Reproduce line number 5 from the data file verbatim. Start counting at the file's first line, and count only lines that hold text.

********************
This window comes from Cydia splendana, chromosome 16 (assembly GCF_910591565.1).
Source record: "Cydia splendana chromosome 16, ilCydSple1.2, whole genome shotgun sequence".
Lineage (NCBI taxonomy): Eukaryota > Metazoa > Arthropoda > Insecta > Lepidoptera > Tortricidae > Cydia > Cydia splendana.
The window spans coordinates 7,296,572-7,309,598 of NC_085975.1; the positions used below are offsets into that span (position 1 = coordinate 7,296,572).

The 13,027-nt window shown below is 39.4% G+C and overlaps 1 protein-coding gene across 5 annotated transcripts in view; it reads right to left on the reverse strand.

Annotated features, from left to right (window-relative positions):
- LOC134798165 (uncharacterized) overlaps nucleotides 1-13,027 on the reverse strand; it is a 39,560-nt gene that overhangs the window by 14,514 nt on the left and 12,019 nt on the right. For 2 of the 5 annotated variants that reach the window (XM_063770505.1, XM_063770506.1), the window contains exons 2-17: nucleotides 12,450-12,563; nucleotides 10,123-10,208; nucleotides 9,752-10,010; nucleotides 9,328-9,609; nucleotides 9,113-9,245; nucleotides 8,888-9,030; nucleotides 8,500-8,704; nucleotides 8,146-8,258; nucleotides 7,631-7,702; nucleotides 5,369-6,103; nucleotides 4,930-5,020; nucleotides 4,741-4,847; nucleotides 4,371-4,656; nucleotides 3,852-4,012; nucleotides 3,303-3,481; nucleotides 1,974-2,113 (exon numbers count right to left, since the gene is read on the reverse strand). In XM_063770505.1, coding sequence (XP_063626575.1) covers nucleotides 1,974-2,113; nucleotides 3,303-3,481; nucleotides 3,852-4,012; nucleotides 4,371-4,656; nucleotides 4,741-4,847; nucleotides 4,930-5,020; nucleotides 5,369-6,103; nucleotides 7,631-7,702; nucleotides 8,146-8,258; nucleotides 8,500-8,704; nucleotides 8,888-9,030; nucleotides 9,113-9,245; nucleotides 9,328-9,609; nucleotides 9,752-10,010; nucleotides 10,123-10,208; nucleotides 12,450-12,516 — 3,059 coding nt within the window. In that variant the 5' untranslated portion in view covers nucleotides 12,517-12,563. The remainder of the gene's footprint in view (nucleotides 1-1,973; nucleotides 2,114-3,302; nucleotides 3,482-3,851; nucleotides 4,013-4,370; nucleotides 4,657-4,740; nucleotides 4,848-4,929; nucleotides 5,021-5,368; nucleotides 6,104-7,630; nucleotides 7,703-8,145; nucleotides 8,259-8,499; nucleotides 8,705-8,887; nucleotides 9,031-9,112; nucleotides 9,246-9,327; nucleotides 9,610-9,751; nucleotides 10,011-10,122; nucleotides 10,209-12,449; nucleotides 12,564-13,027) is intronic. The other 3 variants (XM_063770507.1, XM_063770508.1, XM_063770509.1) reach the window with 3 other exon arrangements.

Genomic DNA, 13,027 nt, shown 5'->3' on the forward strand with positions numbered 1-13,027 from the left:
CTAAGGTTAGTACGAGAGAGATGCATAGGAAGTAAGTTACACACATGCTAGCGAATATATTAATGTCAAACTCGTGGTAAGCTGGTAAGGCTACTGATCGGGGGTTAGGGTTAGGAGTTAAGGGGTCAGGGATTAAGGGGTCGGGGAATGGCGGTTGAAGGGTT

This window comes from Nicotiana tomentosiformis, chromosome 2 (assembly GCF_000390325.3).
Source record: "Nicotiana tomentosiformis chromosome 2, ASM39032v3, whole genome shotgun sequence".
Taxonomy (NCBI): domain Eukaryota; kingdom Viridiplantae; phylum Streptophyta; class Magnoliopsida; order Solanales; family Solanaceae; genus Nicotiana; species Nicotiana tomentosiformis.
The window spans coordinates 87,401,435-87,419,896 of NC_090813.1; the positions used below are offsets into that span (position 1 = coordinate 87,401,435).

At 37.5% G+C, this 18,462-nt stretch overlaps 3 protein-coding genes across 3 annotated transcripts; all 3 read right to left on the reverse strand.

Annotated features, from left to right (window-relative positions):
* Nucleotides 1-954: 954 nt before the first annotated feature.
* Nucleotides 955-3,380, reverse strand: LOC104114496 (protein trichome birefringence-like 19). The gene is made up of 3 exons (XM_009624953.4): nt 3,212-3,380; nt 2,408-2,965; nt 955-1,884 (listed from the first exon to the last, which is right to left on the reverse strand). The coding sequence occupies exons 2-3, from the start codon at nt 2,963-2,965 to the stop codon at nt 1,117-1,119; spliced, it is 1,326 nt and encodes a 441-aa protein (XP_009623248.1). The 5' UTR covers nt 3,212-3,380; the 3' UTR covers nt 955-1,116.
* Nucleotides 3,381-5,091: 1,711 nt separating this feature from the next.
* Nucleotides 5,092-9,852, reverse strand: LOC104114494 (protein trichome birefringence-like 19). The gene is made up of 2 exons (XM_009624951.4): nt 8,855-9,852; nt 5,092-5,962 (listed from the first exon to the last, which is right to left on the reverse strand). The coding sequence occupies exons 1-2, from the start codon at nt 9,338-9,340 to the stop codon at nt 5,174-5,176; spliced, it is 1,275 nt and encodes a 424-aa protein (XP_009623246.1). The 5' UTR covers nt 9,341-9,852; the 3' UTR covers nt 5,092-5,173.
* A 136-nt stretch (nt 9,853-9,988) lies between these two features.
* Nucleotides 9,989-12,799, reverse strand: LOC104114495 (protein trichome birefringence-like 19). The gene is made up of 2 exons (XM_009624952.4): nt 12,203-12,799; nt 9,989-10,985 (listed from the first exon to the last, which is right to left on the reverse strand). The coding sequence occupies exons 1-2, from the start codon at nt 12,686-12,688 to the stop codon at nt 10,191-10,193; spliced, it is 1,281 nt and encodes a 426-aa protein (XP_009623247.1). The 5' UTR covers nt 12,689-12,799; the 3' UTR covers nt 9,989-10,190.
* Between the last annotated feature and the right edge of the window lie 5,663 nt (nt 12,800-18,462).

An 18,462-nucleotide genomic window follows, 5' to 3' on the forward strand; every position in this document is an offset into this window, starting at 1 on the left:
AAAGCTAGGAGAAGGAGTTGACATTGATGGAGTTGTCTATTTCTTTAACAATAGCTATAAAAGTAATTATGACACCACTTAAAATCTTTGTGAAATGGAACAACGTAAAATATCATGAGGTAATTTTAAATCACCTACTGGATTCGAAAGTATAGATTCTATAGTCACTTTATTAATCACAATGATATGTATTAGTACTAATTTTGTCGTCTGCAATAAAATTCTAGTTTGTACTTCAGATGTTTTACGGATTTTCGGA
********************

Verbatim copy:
The 13,027-nt window shown below is 39.4% G+C and overlaps 1 protein-coding gene across 5 annotated transcripts in view; it reads right to left on the reverse strand.